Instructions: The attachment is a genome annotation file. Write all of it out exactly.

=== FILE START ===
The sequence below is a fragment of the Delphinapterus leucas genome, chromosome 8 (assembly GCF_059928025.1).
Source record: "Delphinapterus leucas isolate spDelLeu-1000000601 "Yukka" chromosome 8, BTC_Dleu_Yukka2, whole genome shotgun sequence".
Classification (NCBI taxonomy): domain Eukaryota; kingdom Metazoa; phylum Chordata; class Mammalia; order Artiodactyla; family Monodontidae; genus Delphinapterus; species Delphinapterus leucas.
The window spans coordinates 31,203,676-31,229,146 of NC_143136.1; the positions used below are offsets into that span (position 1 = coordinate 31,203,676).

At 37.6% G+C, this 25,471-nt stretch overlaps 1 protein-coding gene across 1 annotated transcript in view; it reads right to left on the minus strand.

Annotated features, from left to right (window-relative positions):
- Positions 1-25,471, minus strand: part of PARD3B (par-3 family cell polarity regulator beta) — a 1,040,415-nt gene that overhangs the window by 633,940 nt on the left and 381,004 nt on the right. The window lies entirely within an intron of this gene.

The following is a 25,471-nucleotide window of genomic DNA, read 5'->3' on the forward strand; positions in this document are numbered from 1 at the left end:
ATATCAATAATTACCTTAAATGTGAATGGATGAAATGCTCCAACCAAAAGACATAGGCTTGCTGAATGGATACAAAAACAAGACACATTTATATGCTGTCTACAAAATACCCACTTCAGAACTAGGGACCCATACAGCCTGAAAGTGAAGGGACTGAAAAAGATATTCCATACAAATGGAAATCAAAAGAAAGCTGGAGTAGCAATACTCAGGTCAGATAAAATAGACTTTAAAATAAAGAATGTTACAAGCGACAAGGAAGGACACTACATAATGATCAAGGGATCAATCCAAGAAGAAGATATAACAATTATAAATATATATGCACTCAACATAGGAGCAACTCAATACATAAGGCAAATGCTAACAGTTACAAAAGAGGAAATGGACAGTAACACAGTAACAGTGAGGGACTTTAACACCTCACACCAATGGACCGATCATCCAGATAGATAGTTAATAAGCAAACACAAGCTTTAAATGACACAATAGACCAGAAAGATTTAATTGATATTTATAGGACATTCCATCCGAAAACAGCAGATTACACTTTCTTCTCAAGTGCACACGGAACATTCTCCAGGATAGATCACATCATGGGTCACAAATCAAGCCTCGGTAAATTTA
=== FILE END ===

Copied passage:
The sequence below is a fragment of the Delphinapterus leucas genome, chromosome 8 (assembly GCF_059928025.1).
Source record: "Delphinapterus leucas isolate spDelLeu-1000000601 "Yukka" chromosome 8, BTC_Dleu_Yukka2, whole genome shotgun sequence".
Classification (NCBI taxonomy): domain Eukaryota; kingdom Metazoa; phylum Chordata; class Mammalia; order Artiodactyla; family Monodontidae; genus Delphinapterus; species Delphinapterus leucas.
The window spans coordinates 31,203,676-31,229,146 of NC_143136.1; the positions used below are offsets into that span (position 1 = coordinate 31,203,676).

At 37.6% G+C, this 25,471-nt stretch overlaps 1 protein-coding gene across 1 annotated transcript in view; it reads right to left on the minus strand.

Annotated features, from left to right (window-relative positions):
- Positions 1-25,471, minus strand: part of PARD3B (par-3 family cell polarity regulator beta) — a 1,040,415-nt gene that overhangs the window by 633,940 nt on the left and 381,004 nt on the right. The window lies entirely within an intron of this gene.

The following is a 25,471-nucleotide window of genomic DNA, read 5'->3' on the forward strand; positions in this document are numbered from 1 at the left end:
ATATCAATAATTACCTTAAATGTGAATGGATGAAATGCTCCAACCAAAAGACATAGGCTTGCTGAATGGATACAAAAACAAGACACATTTATATGCTGTCTACAAAATACCCACTTCAGAACTAGGGACCCATACAGCCTGAAAGTGAAGGGACTGAAAAAGATATTCCATACAAATGGAAATCAAAAGAAAGCTGGAGTAGCAATACTCAGGTCAGATAAAATAGACTTTAAAATAAAGAATGTTACAAGCGACAAGGAAGGACACTACATAATGATCAAGGGATCAATCCAAGAAGAAGATATAACAATTATAAATATATATGCACTCAACATAGGAGCAACTCAATACATAAGGCAAATGCTAACAGTTACAAAAGAGGAAATGGACAGTAACACAGTAACAGTGAGGGACTTTAACACCTCACACCAATGGACCGATCATCCAGATAGATAGTTAATAAGCAAACACAAGCTTTAAATGACACAATAGACCAGAAAGATTTAATTGATATTTATAGGACATTCCATCCGAAAACAGCAGATTACACTTTCTTCTCAAGTGCACACGGAACATTCTCCAGGATAGATCACATCATGGGTCACAAATCAAGCCTCGGTAAATTTA